MeekinOnMovies On…Outlast

Game:  Outlast, 
Developer: Red Barrels 
Platforms:  Windows, PS4, Xbox One,   
Did I Pay For It: No
“Horror. Horror has a face, and you must make a friend of horror.
Horror and mortal terror are your friends. If they are not, then they
are enemies to be feared. They are truly enemies.” –
Walter E. Kurtz, Apocalypse Now

There are people who like horror movies and games, and those who don’t. Those who don’t
develop a utility belt’s worth of ways to avoid looking at the screen when a jump scare or gross-out fest is imminent. This is not a good thing. It’s always better to open up our closets, check for monsters, and actually find one,
than it is to leave the door shut and let your imagination
churn through irrational fears and paralyzing contradictions for eternity.

Making a ‘friend’ of horror doesn’t make horror any less scary, just real. Understandable. Quantifiable. You can take action upon it. A lump on your left testicle is terrifying, a lump on your testicle that’s cancer is terrifying as well, but comes with a plan of action and some level of understanding of what’s in store for your twig and berries.

Which brings us to Outlast on Xbox One, a horrifying first person game taking place in a ‘haunted’ insane asylum, with a deliberate “Blair Witch Project” aesthetic thanks your character’s trusty handy cam. Some down-right horrid s--- happens at
Mount Massive Asylum and by the time the game is over or you quit, you’ll be up to
your eyebrows in it.

You are Miles Upshur, a freelance journalist tipped off about strange happenings at this mental hospital by an anonymous source referred to as ‘The Whistleblower’. The setting seems a little cliched, but the game’s atmosphere and story is presented with a deft touch. Succinct, well written notes and memos from various employees and patients fill in the margins while major characters will haunt you in person, flick lights off and on, and generally terrify you in classic horror game style.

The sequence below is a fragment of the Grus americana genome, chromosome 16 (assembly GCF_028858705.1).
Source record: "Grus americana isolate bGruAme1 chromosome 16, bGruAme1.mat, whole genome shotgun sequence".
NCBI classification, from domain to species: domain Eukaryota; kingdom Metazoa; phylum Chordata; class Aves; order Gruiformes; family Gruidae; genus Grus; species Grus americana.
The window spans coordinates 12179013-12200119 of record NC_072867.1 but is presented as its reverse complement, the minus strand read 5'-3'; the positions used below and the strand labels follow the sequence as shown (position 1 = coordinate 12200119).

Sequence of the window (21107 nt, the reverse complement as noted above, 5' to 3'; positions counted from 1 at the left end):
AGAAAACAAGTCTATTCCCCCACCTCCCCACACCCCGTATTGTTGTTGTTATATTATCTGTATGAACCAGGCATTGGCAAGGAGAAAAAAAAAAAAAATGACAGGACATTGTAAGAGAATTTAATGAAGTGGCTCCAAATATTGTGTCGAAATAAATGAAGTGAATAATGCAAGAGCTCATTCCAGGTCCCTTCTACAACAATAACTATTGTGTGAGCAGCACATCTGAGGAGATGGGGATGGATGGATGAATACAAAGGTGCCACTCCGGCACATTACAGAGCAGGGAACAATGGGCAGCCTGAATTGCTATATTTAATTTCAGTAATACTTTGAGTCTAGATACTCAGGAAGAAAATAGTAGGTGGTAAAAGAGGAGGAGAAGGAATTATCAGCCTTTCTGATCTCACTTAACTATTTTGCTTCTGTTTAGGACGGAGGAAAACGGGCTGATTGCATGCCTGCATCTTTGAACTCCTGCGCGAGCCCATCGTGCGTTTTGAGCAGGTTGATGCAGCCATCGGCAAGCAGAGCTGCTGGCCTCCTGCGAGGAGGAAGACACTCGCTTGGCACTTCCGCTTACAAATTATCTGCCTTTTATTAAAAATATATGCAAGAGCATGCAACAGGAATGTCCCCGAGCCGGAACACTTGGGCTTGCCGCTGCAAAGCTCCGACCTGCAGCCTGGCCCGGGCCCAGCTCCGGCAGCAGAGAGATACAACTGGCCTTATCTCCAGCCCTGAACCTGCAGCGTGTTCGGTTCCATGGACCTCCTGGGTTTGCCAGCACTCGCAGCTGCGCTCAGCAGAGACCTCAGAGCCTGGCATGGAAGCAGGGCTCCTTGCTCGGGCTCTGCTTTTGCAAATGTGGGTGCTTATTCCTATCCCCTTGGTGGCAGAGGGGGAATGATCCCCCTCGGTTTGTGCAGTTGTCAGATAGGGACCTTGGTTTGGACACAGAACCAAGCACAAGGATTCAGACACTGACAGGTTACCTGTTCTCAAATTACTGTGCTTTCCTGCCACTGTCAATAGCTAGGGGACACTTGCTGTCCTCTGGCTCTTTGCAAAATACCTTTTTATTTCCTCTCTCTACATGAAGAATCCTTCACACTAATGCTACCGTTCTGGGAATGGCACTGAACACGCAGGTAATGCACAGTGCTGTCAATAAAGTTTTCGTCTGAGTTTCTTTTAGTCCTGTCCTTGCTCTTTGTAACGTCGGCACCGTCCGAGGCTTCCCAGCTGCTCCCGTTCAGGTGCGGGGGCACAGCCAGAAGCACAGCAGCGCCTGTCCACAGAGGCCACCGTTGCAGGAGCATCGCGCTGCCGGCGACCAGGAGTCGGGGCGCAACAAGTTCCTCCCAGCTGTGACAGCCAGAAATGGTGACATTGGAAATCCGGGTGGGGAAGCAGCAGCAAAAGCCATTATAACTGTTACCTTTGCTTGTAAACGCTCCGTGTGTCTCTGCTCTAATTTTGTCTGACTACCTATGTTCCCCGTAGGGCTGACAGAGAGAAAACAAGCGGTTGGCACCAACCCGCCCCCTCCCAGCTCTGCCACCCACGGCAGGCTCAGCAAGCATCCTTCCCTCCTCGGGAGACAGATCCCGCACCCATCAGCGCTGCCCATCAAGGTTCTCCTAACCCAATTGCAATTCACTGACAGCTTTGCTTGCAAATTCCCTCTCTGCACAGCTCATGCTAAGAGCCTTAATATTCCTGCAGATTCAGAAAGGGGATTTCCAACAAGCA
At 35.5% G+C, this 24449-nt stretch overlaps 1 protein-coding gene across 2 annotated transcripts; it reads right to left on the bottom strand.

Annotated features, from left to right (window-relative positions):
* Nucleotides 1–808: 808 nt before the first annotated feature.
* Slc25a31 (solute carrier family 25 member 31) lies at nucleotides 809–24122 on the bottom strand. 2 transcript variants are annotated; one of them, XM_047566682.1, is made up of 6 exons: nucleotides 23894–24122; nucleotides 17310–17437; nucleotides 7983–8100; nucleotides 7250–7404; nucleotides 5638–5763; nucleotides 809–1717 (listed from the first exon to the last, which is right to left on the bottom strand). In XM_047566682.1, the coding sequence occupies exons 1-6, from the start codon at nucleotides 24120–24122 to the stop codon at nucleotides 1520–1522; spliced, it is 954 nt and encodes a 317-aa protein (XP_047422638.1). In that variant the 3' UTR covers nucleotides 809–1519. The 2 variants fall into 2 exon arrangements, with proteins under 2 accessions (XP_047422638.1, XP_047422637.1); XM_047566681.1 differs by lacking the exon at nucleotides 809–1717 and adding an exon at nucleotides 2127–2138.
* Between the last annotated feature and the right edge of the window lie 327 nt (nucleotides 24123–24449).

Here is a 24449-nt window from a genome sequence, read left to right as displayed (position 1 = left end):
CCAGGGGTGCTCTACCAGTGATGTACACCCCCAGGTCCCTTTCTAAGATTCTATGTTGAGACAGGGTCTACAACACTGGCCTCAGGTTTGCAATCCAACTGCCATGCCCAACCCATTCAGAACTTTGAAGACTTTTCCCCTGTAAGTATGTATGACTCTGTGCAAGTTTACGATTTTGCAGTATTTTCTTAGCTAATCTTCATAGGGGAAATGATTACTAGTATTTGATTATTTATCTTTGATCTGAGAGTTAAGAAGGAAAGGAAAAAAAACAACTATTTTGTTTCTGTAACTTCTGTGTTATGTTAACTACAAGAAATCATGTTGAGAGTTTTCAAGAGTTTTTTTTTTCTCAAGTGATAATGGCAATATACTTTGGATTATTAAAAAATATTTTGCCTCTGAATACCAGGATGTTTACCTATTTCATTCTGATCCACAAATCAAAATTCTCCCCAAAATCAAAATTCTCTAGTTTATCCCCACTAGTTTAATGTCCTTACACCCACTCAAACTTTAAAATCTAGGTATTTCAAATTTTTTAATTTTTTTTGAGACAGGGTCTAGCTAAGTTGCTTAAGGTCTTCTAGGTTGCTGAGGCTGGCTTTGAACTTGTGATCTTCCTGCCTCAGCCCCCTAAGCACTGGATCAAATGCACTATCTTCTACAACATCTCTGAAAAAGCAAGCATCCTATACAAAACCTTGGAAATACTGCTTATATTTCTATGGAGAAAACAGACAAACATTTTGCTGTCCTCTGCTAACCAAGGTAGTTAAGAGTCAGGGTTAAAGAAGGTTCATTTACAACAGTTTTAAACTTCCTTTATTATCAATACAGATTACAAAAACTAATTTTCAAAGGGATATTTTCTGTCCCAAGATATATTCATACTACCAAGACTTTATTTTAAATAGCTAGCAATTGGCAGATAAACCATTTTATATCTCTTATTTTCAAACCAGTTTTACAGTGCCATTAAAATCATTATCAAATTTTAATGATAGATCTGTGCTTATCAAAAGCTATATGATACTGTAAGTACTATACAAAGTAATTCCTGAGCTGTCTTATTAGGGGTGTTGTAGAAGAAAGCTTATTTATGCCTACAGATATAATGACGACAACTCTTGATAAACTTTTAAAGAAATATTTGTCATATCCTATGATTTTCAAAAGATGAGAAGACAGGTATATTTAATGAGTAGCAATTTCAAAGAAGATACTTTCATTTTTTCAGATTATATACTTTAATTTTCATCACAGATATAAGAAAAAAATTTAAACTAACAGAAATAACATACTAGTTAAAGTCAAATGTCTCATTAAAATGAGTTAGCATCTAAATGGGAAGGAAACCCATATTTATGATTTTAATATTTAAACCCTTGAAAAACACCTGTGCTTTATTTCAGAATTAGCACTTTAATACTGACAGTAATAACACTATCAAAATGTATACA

A good portion of the story involves
inhumane studies done on the inmates on lucid dreaming and the power our
unconscious mind has over our waking thoughts.Imagine how crazy you’d
be if you woke up one day to find the actions you carried out in your
most private of nightmares really happened. Imagine if you didn’t know
when you were dreaming or when you were awake, then imagine you’re being
manipulated by people supposedly trying to help ‘cure’ whatever mental
illness you supposedly have.

Playing Outlast is a vulnerable experience filled with
escalating apprehension. Your only real tool is a camcorder with a night vision mode that depletes the battery quickly. The camera is also used to highlight missions objectives and interactive objects, and recording specific events unlock little bits of exposition from your character.

This mechanic works in conjunction with various sliding, climbing, and jumping skills your character has, and while things never turn into a first person Mario Bros. you’ll be surprised how mobile Miles Upsur turns out to be.

He is not a very skilled fighter however, and there is no combat in Outlast. Step out of a hiding spot too early? Dead meat. Peek through a door (you can
open doors fast or slow, actually) and make eye contact with a crazy person? Run for your
life. If you get grabbed by a wandering inmates, you can fight them off by mashing a few buttons, but otherwise the game plays up its Blair Witch Project vibe and features a lot of running away and hiding from things you saw or heard and hoping they go away.

You will see and hear many things, and they will look great. Especially from the POV of that there camera. It’s surprising the
whole ‘found footage’ thing hasn’t been done in gaming, especially since